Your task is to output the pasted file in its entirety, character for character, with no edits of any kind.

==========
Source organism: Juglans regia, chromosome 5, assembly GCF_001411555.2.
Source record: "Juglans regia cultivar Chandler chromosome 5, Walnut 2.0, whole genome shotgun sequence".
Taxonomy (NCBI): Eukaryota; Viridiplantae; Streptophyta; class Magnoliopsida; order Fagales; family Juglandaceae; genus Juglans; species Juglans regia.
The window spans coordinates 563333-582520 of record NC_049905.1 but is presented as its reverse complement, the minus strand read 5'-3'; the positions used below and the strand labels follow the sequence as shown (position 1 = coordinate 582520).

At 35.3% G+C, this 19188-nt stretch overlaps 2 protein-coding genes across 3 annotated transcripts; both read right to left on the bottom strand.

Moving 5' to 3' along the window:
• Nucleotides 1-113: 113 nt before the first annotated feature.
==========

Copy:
Source organism: Juglans regia, chromosome 5, assembly GCF_001411555.2.
Source record: "Juglans regia cultivar Chandler chromosome 5, Walnut 2.0, whole genome shotgun sequence".
Taxonomy (NCBI): Eukaryota; Viridiplantae; Streptophyta; class Magnoliopsida; order Fagales; family Juglandaceae; genus Juglans; species Juglans regia.
The window spans coordinates 563333-582520 of record NC_049905.1 but is presented as its reverse complement, the minus strand read 5'-3'; the positions used below and the strand labels follow the sequence as shown (position 1 = coordinate 582520).

At 35.3% G+C, this 19188-nt stretch overlaps 2 protein-coding genes across 3 annotated transcripts; both read right to left on the bottom strand.

Moving 5' to 3' along the window:
• Nucleotides 1-113: 113 nt before the first annotated feature.